Another year of The Masters are completed. I wold be a liar if I said I didn’t want Tiger to win but wow what a putt by Adam Scott on 18! Then for Cabrera to come back with that approach shot! Talk about clutch performance when it matters most.
This leads me to one of the more subjective and yet pivotal pieces of Olympic lifting. Performance. Nobody wins the Masters without perseverance, complete mental focus, and the ability to overcome the unexpected.
In weightlifting the same is true. You can practice your warmups and prepare for certain weights and jumps for competition. However, things can change in the blink of an eye. Trying to predict the warmups and totals of other competitors in competition is like predicting the ball flight of my drives off the tee box. There is just no telling what could happen.
The reality is that champions in golf and in weightlifting have to be prepared for anything. Doomsday if you will. Tiger in his post-round interview noted that he was unable to adjust to the speed of the course and as the rain increased he just couldn’t get a feel for the speed of the greens. Scott and Cabrera made those adjustments and the results were noted. In weightlifting, both in training and in competition a lifter must be ready to adjust the timing of their warmups, the load on the bar, etc. However, ultimately a great weightlifter must be able to lift the weight on the bar with precision and power regardless of the circumstances. Great weightlifters are able to make impossible jumps in their warmup attempts and impossible jumps in their lifts in competition. Lifters who are able to put aside imperfect and often unpractical warmups and step up when it’s time to perform often will out-lift a competitor with perfect warmups and perfect preparation. Competition lifters are often the most dangerous because you can never guess what type of improbable performance they will pull out.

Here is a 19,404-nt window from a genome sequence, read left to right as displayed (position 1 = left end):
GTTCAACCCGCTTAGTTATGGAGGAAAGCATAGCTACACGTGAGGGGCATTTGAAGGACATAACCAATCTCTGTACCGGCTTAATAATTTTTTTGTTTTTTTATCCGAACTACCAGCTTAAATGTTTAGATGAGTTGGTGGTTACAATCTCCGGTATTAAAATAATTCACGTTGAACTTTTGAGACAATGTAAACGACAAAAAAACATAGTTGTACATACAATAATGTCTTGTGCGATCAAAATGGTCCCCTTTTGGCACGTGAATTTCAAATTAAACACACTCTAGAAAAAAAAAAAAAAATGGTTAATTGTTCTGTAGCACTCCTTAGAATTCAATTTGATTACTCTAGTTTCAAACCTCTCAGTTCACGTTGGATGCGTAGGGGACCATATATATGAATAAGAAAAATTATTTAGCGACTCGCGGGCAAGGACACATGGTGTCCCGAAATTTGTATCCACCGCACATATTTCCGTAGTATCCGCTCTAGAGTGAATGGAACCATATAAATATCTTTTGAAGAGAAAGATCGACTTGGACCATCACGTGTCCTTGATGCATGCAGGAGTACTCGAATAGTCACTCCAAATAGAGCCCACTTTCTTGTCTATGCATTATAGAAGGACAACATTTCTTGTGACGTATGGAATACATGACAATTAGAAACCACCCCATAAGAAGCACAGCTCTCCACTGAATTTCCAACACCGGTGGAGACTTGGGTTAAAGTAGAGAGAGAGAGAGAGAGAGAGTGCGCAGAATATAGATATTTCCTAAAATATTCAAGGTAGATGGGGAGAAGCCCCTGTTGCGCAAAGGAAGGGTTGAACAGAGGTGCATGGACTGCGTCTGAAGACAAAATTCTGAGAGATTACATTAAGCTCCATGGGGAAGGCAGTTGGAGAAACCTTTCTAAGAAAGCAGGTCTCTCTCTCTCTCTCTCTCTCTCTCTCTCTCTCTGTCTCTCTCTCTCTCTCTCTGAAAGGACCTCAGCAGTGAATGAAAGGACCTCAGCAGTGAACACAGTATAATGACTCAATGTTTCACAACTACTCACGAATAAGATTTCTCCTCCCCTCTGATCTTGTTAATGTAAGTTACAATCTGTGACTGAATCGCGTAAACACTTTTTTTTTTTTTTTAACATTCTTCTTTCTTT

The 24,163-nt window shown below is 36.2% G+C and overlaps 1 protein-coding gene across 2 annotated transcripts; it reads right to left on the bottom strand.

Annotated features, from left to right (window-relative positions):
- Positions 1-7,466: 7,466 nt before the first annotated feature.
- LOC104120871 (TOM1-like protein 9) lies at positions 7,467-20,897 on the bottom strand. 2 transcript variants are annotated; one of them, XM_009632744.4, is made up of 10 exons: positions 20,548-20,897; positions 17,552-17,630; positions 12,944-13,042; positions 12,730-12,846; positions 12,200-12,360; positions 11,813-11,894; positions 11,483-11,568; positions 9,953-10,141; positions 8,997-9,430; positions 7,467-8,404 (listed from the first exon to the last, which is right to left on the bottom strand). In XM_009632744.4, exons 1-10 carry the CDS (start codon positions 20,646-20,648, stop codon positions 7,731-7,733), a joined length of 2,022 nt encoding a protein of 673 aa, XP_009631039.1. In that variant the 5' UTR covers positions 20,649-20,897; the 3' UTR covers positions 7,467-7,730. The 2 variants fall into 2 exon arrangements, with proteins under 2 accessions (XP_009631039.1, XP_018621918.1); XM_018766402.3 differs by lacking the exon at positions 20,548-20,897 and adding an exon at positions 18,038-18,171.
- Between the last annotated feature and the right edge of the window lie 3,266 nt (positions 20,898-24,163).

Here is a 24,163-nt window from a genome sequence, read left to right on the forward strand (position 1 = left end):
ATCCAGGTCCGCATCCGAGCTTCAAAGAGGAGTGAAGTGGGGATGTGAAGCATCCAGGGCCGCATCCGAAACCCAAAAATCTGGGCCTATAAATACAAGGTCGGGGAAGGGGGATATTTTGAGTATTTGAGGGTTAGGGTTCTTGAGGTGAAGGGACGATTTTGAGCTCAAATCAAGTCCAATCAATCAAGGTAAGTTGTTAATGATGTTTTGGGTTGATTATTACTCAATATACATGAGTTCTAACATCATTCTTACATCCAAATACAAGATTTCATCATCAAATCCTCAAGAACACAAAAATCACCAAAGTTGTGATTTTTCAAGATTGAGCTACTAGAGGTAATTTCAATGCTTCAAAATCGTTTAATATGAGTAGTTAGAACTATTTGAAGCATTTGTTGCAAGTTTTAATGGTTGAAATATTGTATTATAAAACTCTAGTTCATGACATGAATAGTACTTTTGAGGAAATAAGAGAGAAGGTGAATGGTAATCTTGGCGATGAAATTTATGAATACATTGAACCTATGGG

In both golf and in weightlifting small increments matter the most. (No better example than Cabrera’s missed putt in the playoff) The ability to show up, lift heavier weights than planned, and perform at times that it matters most is the mark of a champion lifter.